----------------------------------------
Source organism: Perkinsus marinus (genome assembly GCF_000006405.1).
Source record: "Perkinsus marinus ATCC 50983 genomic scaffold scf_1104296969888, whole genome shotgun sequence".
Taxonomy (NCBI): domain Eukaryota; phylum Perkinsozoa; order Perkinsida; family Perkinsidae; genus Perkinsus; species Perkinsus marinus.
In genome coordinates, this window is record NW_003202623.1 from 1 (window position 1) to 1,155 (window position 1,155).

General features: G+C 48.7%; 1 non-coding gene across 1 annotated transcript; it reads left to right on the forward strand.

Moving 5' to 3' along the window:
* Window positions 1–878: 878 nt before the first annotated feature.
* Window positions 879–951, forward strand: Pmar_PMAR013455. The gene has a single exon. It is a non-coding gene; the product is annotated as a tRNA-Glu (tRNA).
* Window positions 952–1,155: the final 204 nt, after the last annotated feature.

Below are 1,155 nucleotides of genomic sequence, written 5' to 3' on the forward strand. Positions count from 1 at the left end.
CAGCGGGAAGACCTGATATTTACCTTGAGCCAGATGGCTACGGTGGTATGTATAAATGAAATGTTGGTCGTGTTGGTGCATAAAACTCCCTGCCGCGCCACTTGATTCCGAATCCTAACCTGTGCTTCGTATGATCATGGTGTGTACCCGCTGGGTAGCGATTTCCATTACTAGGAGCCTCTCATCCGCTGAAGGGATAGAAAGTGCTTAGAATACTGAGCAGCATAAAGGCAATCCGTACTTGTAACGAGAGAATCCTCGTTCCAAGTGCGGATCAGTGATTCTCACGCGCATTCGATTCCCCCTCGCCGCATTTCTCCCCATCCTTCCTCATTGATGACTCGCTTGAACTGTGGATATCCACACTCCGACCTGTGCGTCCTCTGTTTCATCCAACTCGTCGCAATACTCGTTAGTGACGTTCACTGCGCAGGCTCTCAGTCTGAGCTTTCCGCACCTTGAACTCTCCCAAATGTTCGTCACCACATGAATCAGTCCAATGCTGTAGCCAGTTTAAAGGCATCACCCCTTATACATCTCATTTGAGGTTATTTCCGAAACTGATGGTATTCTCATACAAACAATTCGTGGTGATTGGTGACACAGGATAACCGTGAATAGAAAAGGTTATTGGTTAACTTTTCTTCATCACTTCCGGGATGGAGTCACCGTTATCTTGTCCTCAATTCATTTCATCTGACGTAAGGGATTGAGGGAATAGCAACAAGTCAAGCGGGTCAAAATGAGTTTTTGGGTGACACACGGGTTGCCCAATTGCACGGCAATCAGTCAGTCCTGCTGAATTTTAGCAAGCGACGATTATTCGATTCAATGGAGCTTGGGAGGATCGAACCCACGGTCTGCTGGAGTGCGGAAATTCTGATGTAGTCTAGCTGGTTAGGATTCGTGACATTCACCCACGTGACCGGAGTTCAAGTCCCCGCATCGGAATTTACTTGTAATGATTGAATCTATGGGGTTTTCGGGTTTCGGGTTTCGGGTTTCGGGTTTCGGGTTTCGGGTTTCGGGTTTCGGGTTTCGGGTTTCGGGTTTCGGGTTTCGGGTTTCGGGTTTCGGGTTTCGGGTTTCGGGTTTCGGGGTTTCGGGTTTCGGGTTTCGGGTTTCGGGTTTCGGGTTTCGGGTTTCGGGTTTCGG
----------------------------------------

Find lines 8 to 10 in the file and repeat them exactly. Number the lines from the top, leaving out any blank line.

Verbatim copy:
* Window positions 879–951, forward strand: Pmar_PMAR013455. The gene has a single exon. It is a non-coding gene; the product is annotated as a tRNA-Glu (tRNA).
* Window positions 952–1,155: the final 204 nt, after the last annotated feature.

Below are 1,155 nucleotides of genomic sequence, written 5' to 3' on the forward strand. Positions count from 1 at the left end.